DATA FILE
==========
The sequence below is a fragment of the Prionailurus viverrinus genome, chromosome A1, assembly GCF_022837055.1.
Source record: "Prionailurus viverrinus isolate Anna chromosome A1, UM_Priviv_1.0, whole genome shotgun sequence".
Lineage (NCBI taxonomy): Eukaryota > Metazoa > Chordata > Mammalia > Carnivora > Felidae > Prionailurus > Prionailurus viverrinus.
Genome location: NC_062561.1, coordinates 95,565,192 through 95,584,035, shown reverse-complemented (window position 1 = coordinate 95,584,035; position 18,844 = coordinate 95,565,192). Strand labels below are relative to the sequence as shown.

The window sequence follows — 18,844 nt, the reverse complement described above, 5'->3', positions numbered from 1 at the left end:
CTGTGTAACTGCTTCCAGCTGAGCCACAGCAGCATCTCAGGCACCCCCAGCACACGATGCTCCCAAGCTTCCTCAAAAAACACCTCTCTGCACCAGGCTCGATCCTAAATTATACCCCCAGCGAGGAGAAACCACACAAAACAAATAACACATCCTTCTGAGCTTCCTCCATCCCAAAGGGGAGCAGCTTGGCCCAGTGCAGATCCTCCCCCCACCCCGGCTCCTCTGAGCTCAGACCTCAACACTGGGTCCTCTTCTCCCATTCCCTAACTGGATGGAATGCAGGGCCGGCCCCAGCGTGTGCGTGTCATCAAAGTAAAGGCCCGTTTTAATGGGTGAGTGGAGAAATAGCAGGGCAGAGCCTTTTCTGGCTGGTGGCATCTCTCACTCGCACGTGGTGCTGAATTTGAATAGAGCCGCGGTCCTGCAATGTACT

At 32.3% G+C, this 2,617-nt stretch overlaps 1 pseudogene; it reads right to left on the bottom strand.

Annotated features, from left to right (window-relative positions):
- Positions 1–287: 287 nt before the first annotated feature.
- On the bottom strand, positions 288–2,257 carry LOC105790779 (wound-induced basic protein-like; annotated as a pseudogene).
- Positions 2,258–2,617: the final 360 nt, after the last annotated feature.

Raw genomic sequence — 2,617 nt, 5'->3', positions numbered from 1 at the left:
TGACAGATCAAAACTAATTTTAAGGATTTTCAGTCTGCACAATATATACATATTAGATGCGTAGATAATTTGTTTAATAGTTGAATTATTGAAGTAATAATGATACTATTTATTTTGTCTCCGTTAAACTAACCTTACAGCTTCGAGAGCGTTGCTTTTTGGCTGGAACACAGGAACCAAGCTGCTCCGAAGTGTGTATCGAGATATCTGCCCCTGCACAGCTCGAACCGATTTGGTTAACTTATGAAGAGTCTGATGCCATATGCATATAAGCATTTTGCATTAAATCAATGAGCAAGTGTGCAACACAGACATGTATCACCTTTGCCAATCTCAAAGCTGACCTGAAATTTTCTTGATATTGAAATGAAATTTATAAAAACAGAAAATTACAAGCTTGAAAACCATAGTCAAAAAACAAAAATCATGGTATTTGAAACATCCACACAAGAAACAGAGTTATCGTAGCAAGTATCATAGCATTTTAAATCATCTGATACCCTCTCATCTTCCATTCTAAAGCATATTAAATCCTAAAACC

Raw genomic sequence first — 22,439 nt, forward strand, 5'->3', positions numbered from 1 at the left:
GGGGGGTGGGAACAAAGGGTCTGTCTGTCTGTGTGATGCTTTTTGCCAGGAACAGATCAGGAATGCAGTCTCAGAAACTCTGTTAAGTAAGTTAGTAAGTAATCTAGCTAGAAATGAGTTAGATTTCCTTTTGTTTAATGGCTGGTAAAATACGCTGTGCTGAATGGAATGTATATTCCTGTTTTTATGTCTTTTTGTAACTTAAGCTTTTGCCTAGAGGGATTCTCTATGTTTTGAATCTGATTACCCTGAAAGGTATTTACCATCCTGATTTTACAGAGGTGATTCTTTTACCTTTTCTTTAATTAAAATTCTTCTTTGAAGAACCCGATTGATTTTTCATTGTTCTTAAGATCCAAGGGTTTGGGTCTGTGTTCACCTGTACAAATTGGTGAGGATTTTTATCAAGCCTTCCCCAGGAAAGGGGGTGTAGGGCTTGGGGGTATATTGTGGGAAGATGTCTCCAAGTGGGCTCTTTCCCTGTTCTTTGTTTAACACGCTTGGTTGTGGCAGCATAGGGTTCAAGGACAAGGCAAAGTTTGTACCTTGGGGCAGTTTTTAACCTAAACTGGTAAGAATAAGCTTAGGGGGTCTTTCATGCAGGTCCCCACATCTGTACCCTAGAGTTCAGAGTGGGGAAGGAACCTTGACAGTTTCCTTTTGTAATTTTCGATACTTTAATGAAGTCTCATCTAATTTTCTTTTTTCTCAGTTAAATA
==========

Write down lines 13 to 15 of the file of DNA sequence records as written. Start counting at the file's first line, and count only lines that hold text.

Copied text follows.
TGACAGATCAAAACTAATTTTAAGGATTTTCAGTCTGCACAATATATACATATTAGATGCGTAGATAATTTGTTTAATAGTTGAATTATTGAAGTAATAATGATACTATTTATTTTGTCTCCGTTAAACTAACCTTACAGCTTCGAGAGCGTTGCTTTTTGGCTGGAACACAGGAACCAAGCTGCTCCGAAGTGTGTATCGAGATATCTGCCCCTGCACAGCTCGAACCGATTTGGTTAACTTATGAAGAGTCTGATGCCATATGCATATAAGCATTTTGCATTAAATCAATGAGCAAGTGTGCAACACAGACATGTATCACCTTTGCCAATCTCAAAGCTGACCTGAAATTTTCTTGATATTGAAATGAAATTTATAAAAACAGAAAATTACAAGCTTGAAAACCATAGTCAAAAAACAAAAATCATGGTATTTGAAACATCCACACAAGAAACAGAGTTATCGTAGCAAGTATCATAGCATTTTAAATCATCTGATACCCTCTCATCTTCCATTCTAAAGCATATTAAATCCTAAAACC

Raw genomic sequence first — 22,439 nt, forward strand, 5'->3', positions numbered from 1 at the left:
GGGGGGTGGGAACAAAGGGTCTGTCTGTCTGTGTGATGCTTTTTGCCAGGAACAGATCAGGAATGCAGTCTCAGAAACTCTGTTAAGTAAGTTAGTAAGTAATCTAGCTAGAAATGAGTTAGATTTCCTTTTGTTTAATGGCTGGTAAAATACGCTGTGCTGAATGGAATGTATATTCCTGTTTTTATGTCTTTTTGTAACTTAAGCTTTTGCCTAGAGGGATTCTCTATGTTTTGAATCTGATTACCCTGAAAGGTATTTACCATCCTGATTTTACAGAGGTGATTCTTTTACCTTTTCTTTAATTAAAATTCTTCTTTGAAGAACCCGATTGATTTTTCATTGTTCTTAAGATCCAAGGGTTTGGGTCTGTGTTCACCTGTACAAATTGGTGAGGATTTTTATCAAGCCTTCCCCAGGAAAGGGGGTGTAGGGCTTGGGGGTATATTGTGGGAAGATGTCTCCAAGTGGGCTCTTTCCCTGTTCTTTGTTTAACACGCTTGGTTGTGGCAGCATAGGGTTCAAGGACAAGGCAAAGTTTGTACCTTGGGGCAGTTTTTAACCTAAACTGGTAAGAATAAGCTTAGGGGGTCTTTCATGCAGGTCCCCACATCTGTACCCTAGAGTTCAGAGTGGGGAAGGAACCTTGACAGTTTCCTTTTGTAATTTTCGATACTTTAATGAAGTCTCATCTAATTTTCTTTTTTCTCAGTTAAATA